Cinematic Heaven: Toy Story

Toy Story | John Lasseter, 1995

A few days ago, a few cousins came to my house with my uncle and aunt just to visit. They are 14, 13, and 9 years old. The 14 year old is the kind that just wants to hang out with his friends and is always glued to his cell phone. The 13 year old is one of those that only seem to talk about videogames. And the 9 year old is still figuring out what to do, but as of late he is the “too cool for school” type.  They said they were bored, and they had already seen Fantastic Mr. Fox, my latest to-go film for entertaining younger children. So I thought, “hey, Toy Story 3 is coming up soon, let’s watch the original.” They were like “whatev b” so I just put it on, and they went back to their texting and video gaming, and stuff. But once the Pixar logo came up and Andy is shown playing with Mr. Potato Head and Woody, they all looked at the screen and did not look away from the screen until the credits rolled. That right there is the power of good cinema, Toy Story, and Pixar.

If you think about it, the basic story should not be kind that would warrant this reaction. Sure, for a five year old (my age when the movie came out) the idea of toys coming to life is just about the coolest thing ever, but for an older kid, why would they care for that. The truth is that it is not about the story but what it is trying to tell.

Toy Story is about Woody (Tom Hanks), a cowboy doll and Andy’s favorite toy aa well the leader of the other toys. One day, for his birthday, Andy gets Buzz Lightyear (Tim Allen), a space toy, with cool gadgets and movements. Naturally, it becomes Andy’s new favorite toy and that makes Woody mad. To make things worse, Buzz thinks he is the real Buzz Lightyear, which makes the other toys like him even more, and so that drives Woody to the edge. Buzz pushes him so far that he ends up throwing him out of a window. And through a series of events, they end up in Sid’s “the toy killer” house. Now, Woody must work with Buzz to get out of there before Andy and his family moves to a new home.

Like all the Pixar movies since, this takes on some rather mature subjects through a rather simple premise. While they were most definitely showing what they can do with computer, that took a back seat to the story about jealousy, its consequences, the importance of having a friend by your side, and identity crisis. And thank goodness it did, because 15 year later, the animation is starting to shot its age, but the story keeps it as fresh as it was, and fresher than about 90% of the animated movies that come out year after year.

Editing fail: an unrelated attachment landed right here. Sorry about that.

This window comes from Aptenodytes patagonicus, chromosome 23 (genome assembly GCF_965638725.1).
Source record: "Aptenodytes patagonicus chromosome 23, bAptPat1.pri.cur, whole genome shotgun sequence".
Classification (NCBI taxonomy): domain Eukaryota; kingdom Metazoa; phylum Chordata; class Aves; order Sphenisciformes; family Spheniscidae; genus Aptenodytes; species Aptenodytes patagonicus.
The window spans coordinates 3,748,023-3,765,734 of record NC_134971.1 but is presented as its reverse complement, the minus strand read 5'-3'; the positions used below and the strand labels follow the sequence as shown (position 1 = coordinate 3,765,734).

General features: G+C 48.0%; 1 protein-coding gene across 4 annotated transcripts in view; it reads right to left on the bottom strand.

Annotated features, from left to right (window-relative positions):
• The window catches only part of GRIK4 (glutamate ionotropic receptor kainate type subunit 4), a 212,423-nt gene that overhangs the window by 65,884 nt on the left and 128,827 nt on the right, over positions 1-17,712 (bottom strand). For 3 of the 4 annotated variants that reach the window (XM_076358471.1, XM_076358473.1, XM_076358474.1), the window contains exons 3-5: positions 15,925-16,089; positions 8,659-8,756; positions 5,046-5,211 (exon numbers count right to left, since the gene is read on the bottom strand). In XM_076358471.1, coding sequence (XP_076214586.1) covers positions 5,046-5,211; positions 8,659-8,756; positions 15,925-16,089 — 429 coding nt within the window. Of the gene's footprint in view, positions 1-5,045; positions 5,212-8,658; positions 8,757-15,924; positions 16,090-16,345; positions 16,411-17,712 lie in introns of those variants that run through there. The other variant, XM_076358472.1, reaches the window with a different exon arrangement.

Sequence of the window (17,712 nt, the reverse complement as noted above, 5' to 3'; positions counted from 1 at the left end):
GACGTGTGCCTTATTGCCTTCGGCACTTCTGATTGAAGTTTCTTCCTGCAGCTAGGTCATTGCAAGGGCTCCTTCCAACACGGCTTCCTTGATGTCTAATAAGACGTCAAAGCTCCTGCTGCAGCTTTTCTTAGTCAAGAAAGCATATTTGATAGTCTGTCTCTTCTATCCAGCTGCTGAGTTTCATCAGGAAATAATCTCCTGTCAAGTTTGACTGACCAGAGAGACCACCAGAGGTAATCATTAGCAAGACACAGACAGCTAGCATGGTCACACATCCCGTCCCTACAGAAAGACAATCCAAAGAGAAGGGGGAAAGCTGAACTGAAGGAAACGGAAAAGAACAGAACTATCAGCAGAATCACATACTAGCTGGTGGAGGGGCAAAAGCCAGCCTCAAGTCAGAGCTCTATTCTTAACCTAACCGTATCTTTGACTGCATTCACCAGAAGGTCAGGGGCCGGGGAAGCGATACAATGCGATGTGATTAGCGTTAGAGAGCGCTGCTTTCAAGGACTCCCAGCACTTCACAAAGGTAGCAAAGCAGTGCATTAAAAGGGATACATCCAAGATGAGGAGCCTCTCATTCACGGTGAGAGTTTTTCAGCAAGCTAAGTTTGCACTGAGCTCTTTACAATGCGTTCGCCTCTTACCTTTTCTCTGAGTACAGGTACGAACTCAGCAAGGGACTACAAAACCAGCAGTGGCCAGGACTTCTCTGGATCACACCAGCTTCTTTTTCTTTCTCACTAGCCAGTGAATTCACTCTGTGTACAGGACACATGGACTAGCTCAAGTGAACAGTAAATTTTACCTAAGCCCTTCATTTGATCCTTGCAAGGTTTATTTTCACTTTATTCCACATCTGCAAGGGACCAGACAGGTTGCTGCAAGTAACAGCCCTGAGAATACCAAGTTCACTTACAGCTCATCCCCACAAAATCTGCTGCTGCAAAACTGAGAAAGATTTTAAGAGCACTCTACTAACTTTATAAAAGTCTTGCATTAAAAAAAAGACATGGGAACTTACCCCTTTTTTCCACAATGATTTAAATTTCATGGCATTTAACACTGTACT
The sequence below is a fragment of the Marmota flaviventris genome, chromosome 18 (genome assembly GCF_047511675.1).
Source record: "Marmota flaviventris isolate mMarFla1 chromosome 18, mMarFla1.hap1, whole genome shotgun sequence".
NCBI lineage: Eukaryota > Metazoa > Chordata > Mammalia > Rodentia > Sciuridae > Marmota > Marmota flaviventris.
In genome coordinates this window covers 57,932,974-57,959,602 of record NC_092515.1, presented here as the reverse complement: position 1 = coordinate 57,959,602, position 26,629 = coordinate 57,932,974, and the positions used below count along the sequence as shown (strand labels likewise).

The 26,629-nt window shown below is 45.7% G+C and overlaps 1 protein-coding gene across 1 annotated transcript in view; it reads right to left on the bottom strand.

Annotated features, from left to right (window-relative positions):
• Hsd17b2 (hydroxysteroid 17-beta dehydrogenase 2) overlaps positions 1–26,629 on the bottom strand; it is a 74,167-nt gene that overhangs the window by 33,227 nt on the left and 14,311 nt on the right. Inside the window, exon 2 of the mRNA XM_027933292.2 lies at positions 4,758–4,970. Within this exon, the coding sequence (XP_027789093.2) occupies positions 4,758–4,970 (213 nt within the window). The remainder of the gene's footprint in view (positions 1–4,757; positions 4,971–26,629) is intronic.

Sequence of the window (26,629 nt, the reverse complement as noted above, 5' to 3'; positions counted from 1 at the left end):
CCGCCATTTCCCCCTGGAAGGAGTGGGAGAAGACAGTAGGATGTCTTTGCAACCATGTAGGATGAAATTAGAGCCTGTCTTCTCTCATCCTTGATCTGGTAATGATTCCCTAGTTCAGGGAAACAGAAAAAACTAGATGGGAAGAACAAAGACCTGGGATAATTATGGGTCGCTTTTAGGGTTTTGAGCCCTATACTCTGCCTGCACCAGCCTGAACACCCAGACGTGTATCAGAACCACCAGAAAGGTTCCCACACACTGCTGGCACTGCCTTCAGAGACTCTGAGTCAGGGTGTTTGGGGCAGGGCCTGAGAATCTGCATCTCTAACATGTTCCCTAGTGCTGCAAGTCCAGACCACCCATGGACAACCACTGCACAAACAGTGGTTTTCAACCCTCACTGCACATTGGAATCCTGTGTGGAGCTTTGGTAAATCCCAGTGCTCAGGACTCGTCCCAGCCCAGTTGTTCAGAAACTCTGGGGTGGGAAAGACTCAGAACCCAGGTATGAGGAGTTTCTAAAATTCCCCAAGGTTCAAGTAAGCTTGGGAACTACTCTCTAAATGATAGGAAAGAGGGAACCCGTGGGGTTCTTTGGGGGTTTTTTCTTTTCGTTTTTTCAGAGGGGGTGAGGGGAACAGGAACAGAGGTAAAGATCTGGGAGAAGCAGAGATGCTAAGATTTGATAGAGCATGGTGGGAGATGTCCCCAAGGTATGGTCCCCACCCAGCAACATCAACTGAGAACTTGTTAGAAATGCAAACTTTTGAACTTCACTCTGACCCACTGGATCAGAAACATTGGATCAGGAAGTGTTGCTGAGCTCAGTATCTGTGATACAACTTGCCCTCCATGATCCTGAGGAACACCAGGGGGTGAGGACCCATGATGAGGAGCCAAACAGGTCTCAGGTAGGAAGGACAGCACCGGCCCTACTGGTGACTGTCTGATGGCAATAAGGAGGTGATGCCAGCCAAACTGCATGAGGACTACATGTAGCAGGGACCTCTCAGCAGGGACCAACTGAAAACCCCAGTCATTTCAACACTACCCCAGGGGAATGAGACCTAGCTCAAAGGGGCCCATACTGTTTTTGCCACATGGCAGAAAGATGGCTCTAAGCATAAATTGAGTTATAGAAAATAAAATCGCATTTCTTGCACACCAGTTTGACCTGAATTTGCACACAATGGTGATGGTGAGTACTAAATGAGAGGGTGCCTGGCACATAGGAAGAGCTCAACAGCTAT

One other thing that is important as the story and themes in keeping it fresh is the other aspects of the script. The dialogue is engaging and it never talks down to kids and or feels too childish for adults. Also, though it is filled with references to other movies, they are not the type that will age the movie (like Shrek in a few years). They reference things like Star Wars, Star Trek, Apocalypse Now, Alien, and many other movie that will be loved for years, so it won’t be aging (script wise) any time soon.

Also, there is the cast’s performance. This truly has got to be one of the finest ensemble performances ever in any medium. Tom Hanks was on a roll at that time, wining two Oscars in a row for Philadelphia and Forrest Gump, and it definitely shows in this performance. Not only is he perfectly cast as Woody, but you can hear the rage and the jealousy in his work. It is a thing of beauty. For Buzz, I cannot see anyone alse playing him but Tim Allen. He in fact has yet to top this performance (Galaxy Quest would have been number one had it not been for Toy Story 2 that same year). There is also fine work from Don Rickles (Potato Head), John Ratzenberger (Hamm), Jim Varney (Slinky Dog), and Wallace Shawn (Rex). I must also mention Randy Newman’s music. The songs are fantastic (“You’ve got a friend in me” is one of my favorites), and the score is one that I listen to in a regular basis.

Animation may keep getting better, but Toy Story will continue to be one of the movies that people of all ages continue to watch as time goes by. And as long as there are people, the problems tackled here will continue to be relevant, therefore keeping the story fresh. A masterpiece in every sense of the word.


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